Studies of the Harriman Institute

Monday, December 10, 2012

The Institute sponsors the Studies of the Harriman Institute in the belief that their publication contributes to scholarly research and public understanding. In this way the Institute, while not necessarily endorsing their conclusions, is pleased to make available the results of some of the research conducted under its auspices. The first titles in the series, Studies of the Russian Institute (predecessor to Studies of the Harriman Institute) appeared in 1953 — pioneering works by Institute professors Abram Bergson and Ernest J. Simmons, as well as the first book by one of the Institute’s early PhD graduates, Edward J. Brown. Today more than 125 titles authored by Institute faculty, visiting scholars, fellows, and alumni have appeared under the Institute’s two imprints. Authors must have some Institute affiliation, past or present, in order to submit their works for inclusion in the series. After approval by the Publications Committee, the books are placed with a variety of university and scholarly presses. Contact Publications Editor Ronald Meyer for more information: rm56@columbia.edu.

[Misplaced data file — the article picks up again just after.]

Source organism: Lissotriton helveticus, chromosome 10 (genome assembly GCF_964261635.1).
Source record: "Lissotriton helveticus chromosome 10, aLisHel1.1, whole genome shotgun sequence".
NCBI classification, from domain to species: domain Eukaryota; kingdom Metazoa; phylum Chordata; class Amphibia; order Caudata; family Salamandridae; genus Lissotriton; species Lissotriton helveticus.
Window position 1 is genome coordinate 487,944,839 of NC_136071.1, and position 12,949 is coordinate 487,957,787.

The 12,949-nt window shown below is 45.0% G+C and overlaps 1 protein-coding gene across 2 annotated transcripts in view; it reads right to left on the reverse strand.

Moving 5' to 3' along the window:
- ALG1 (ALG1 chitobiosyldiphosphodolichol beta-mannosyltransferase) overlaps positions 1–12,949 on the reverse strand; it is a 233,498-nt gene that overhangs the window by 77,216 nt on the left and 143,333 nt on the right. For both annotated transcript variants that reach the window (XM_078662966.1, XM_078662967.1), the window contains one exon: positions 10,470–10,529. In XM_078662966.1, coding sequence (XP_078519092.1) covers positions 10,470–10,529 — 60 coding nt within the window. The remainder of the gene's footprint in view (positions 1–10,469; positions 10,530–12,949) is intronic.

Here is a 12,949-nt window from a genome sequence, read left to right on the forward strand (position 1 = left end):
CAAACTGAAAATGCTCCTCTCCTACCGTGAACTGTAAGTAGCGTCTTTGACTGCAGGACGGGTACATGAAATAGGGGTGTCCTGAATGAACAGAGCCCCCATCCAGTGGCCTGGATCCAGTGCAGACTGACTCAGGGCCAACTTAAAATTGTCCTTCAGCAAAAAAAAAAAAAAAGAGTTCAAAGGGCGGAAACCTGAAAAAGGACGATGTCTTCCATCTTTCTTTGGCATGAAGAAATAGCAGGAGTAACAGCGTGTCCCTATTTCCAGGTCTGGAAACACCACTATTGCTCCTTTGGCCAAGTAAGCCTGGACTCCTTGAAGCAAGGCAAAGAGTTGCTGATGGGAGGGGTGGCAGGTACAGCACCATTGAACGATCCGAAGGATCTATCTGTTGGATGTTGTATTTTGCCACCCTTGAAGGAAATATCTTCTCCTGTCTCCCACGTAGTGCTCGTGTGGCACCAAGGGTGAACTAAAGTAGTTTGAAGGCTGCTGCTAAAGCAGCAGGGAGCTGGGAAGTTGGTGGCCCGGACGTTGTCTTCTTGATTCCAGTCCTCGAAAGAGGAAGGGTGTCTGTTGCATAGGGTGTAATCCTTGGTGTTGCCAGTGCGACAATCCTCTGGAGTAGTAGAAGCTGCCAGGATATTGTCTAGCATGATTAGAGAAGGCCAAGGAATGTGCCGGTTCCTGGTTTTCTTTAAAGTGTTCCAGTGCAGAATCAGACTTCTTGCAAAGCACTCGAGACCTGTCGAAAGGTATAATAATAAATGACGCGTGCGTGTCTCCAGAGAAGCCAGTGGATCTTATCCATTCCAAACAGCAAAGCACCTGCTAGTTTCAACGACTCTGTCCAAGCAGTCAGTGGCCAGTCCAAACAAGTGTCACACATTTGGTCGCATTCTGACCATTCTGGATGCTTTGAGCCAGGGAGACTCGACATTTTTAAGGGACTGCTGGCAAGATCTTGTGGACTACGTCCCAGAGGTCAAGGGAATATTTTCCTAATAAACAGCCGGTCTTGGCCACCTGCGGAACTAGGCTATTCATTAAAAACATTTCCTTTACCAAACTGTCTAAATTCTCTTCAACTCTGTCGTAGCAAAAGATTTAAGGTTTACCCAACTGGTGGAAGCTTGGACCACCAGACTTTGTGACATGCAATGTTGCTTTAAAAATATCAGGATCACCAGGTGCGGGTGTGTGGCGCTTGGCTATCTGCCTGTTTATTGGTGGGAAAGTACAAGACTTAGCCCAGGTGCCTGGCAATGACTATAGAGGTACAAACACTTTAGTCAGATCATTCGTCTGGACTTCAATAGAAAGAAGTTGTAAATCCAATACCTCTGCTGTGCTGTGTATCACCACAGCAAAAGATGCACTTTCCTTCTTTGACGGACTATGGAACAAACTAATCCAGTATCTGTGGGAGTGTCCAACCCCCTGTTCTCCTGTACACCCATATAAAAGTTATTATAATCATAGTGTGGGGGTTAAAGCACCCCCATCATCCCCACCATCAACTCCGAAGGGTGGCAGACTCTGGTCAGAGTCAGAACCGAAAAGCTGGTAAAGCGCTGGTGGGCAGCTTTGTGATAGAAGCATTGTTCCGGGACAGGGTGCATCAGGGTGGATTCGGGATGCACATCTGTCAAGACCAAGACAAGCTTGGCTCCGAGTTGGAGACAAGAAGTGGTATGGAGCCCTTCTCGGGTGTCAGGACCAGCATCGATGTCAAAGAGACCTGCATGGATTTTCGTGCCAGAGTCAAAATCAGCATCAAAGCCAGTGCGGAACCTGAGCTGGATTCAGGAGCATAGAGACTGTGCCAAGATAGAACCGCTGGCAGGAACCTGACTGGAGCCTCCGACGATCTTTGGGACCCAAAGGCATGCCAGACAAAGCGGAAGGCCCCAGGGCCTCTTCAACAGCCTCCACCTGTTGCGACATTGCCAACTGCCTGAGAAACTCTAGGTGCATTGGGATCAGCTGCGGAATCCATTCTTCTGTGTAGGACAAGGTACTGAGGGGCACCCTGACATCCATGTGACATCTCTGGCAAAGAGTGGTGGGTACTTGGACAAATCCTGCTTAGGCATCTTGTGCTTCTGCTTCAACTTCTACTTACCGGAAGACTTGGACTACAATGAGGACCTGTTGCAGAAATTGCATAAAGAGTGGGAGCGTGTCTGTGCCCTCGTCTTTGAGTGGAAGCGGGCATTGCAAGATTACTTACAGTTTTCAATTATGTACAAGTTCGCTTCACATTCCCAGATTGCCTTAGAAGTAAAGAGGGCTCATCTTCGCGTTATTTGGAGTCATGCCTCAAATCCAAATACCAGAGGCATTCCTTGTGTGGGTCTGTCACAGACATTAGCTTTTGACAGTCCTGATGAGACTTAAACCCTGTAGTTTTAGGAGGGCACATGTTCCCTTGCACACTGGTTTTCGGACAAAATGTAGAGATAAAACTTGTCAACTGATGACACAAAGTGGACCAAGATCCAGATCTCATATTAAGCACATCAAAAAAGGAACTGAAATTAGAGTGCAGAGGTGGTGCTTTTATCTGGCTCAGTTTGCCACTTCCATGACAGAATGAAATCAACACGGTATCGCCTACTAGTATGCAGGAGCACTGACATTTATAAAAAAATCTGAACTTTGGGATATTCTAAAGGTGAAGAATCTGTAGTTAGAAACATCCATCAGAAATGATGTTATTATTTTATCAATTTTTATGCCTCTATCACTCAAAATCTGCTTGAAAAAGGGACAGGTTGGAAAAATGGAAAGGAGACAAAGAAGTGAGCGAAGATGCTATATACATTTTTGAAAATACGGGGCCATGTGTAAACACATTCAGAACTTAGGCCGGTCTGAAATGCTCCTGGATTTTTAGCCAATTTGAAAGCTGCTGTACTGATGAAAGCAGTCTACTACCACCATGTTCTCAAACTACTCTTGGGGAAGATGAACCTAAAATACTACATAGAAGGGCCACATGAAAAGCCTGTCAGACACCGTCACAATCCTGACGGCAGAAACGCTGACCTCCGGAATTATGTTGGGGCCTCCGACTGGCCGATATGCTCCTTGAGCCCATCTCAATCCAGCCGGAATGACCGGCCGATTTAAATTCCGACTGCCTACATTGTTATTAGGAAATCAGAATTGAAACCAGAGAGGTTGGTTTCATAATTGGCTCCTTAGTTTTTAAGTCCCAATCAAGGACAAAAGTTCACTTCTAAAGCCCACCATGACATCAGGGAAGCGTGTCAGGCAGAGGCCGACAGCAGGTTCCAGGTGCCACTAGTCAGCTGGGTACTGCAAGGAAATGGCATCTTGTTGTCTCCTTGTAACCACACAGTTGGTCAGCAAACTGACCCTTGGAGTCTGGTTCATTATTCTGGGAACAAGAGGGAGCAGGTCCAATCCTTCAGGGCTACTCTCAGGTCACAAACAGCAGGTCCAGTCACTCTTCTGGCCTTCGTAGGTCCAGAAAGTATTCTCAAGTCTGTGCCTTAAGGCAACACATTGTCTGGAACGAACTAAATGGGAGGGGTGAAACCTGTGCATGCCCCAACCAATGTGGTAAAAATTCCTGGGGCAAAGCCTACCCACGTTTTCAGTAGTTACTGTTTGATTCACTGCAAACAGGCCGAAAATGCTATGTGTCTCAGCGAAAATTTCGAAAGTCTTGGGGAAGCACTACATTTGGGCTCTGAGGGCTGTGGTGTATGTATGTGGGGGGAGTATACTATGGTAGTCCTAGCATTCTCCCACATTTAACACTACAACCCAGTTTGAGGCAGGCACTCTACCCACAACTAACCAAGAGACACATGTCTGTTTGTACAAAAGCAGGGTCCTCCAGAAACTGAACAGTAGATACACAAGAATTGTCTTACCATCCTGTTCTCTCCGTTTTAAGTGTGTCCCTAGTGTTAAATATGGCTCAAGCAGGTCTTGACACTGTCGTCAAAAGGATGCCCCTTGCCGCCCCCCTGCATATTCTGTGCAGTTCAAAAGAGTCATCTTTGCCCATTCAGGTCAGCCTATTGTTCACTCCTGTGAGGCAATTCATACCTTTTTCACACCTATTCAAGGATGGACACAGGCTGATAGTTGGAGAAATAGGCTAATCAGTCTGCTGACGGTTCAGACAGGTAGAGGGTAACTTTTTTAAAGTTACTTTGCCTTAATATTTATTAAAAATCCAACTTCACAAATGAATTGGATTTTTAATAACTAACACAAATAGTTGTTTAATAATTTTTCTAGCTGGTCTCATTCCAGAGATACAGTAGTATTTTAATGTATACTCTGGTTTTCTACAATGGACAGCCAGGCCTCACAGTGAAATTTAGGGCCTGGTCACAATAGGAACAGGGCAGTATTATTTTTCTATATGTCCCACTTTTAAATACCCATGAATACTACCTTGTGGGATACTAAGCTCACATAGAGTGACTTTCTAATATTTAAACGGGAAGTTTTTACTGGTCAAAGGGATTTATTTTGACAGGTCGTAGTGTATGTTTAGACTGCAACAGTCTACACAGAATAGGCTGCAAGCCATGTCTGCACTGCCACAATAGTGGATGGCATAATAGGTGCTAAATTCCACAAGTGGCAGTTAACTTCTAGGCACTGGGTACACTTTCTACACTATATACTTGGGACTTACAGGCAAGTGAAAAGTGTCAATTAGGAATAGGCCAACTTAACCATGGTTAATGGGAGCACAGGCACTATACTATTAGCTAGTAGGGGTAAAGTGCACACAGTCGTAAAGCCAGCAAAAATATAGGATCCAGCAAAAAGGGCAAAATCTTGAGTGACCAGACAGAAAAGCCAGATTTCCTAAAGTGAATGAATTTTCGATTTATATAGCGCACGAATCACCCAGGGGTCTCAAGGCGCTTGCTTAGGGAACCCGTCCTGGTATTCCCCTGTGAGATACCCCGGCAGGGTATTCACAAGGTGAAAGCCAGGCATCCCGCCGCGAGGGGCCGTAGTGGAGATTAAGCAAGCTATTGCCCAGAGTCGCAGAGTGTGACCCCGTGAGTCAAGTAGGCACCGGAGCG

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Laurie Manchester, Holy Fathers, Secular Sons (Northern Illinois University Press, 2008).
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Emily D. Johnson, How St. Petersburg Learned to Study Itself (The Pennsylvania State University Press, 2006).
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Kirsten Blythe Painter, Flint on a Bright Stone: A Revolution of Precision and Restraint in American, Russian, and German Modernism (Stanford University Press, 2006).
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Catharine Nepomnyashchy, Nicole Svobodny & Ludmilla Trigos (eds.), Under the Sky of My Africa: Alexander Pushkin and Blackness(Northwestern University Press, forthcoming, April 2006).
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Leopold H. Haimson, Russia’s Revolutionary Experience, 1905-1917. Two Essays (Columbia University Press, 2005).
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